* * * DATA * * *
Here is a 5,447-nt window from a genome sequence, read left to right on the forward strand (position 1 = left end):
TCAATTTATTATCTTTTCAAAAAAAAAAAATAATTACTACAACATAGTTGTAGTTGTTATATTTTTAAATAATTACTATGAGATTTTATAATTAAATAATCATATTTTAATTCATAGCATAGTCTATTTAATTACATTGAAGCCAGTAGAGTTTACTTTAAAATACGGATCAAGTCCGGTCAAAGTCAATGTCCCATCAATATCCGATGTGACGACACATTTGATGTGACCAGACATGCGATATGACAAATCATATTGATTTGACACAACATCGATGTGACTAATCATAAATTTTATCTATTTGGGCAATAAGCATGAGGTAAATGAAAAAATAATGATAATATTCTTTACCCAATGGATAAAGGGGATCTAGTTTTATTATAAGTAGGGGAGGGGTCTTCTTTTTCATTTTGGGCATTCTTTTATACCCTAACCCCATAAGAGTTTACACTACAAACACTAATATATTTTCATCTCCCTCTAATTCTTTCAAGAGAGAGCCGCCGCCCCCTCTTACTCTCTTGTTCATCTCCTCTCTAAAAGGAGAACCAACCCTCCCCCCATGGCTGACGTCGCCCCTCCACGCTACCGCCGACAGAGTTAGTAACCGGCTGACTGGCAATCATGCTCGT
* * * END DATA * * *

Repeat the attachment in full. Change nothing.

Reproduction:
Here is a 5,447-nt window from a genome sequence, read left to right on the forward strand (position 1 = left end):
TCAATTTATTATCTTTTCAAAAAAAAAAAATAATTACTACAACATAGTTGTAGTTGTTATATTTTTAAATAATTACTATGAGATTTTATAATTAAATAATCATATTTTAATTCATAGCATAGTCTATTTAATTACATTGAAGCCAGTAGAGTTTACTTTAAAATACGGATCAAGTCCGGTCAAAGTCAATGTCCCATCAATATCCGATGTGACGACACATTTGATGTGACCAGACATGCGATATGACAAATCATATTGATTTGACACAACATCGATGTGACTAATCATAAATTTTATCTATTTGGGCAATAAGCATGAGGTAAATGAAAAAATAATGATAATATTCTTTACCCAATGGATAAAGGGGATCTAGTTTTATTATAAGTAGGGGAGGGGTCTTCTTTTTCATTTTGGGCATTCTTTTATACCCTAACCCCATAAGAGTTTACACTACAAACACTAATATATTTTCATCTCCCTCTAATTCTTTCAAGAGAGAGCCGCCGCCCCCTCTTACTCTCTTGTTCATCTCCTCTCTAAAAGGAGAACCAACCCTCCCCCCATGGCTGACGTCGCCCCTCCACGCTACCGCCGACAGAGTTAGTAACCGGCTGACTGGCAATCATGCTCGT